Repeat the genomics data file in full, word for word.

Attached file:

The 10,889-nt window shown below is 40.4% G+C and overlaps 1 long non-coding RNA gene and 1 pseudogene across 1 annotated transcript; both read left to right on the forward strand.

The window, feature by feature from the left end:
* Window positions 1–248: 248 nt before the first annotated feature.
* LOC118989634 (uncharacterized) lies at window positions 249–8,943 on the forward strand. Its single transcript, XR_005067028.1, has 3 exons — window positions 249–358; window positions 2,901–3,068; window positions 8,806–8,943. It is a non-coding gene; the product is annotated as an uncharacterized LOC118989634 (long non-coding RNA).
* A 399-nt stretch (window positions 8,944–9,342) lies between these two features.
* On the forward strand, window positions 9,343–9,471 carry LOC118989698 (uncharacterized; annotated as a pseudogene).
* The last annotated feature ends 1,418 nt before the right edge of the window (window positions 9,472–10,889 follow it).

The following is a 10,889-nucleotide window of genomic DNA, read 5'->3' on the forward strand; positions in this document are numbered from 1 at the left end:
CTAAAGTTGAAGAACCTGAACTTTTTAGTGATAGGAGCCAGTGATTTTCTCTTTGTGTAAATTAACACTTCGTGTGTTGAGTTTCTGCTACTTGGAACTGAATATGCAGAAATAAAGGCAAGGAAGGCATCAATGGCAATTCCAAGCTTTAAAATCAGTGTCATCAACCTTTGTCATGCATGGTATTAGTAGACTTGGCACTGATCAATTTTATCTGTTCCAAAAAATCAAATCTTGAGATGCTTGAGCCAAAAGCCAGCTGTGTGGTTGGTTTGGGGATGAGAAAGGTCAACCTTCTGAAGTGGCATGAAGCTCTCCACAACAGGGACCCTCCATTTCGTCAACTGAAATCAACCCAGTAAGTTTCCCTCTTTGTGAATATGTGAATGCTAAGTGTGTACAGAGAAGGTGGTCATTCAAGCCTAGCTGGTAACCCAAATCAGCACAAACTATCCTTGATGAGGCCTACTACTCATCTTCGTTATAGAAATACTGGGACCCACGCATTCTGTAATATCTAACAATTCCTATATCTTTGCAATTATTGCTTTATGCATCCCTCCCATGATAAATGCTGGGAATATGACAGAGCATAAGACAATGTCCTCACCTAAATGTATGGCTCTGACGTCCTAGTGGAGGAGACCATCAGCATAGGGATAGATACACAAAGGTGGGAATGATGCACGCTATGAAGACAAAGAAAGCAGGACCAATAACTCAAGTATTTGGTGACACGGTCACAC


The 10,889-nt window shown below is 40.4% G+C and overlaps 1 long non-coding RNA gene and 1 pseudogene across 1 annotated transcript; both read left to right on the forward strand.

The window, feature by feature from the left end:
* Window positions 1–248: 248 nt before the first annotated feature.
* LOC118989634 (uncharacterized) lies at window positions 249–8,943 on the forward strand. Its single transcript, XR_005067028.1, has 3 exons — window positions 249–358; window positions 2,901–3,068; window positions 8,806–8,943. It is a non-coding gene; the product is annotated as an uncharacterized LOC118989634 (long non-coding RNA).
* A 399-nt stretch (window positions 8,944–9,342) lies between these two features.
* On the forward strand, window positions 9,343–9,471 carry LOC118989698 (uncharacterized; annotated as a pseudogene).
* The last annotated feature ends 1,418 nt before the right edge of the window (window positions 9,472–10,889 follow it).

The following is a 10,889-nucleotide window of genomic DNA, read 5'->3' on the forward strand; positions in this document are numbered from 1 at the left end:
CTAAAGTTGAAGAACCTGAACTTTTTAGTGATAGGAGCCAGTGATTTTCTCTTTGTGTAAATTAACACTTCGTGTGTTGAGTTTCTGCTACTTGGAACTGAATATGCAGAAATAAAGGCAAGGAAGGCATCAATGGCAATTCCAAGCTTTAAAATCAGTGTCATCAACCTTTGTCATGCATGGTATTAGTAGACTTGGCACTGATCAATTTTATCTGTTCCAAAAAATCAAATCTTGAGATGCTTGAGCCAAAAGCCAGCTGTGTGGTTGGTTTGGGGATGAGAAAGGTCAACCTTCTGAAGTGGCATGAAGCTCTCCACAACAGGGACCCTCCATTTCGTCAACTGAAATCAACCCAGTAAGTTTCCCTCTTTGTGAATATGTGAATGCTAAGTGTGTACAGAGAAGGTGGTCATTCAAGCCTAGCTGGTAACCCAAATCAGCACAAACTATCCTTGATGAGGCCTACTACTCATCTTCGTTATAGAAATACTGGGACCCACGCATTCTGTAATATCTAACAATTCCTATATCTTTGCAATTATTGCTTTATGCATCCCTCCCATGATAAATGCTGGGAATATGACAGAGCATAAGACAATGTCCTCACCTAAATGTATGGCTCTGACGTCCTAGTGGAGGAGACCATCAGCATAGGGATAGATACACAAAGGTGGGAATGATGCACGCTATGAAGACAAAGAAAGCAGGACCAATAACTCAAGTATTTGGTGACACGGTCACAC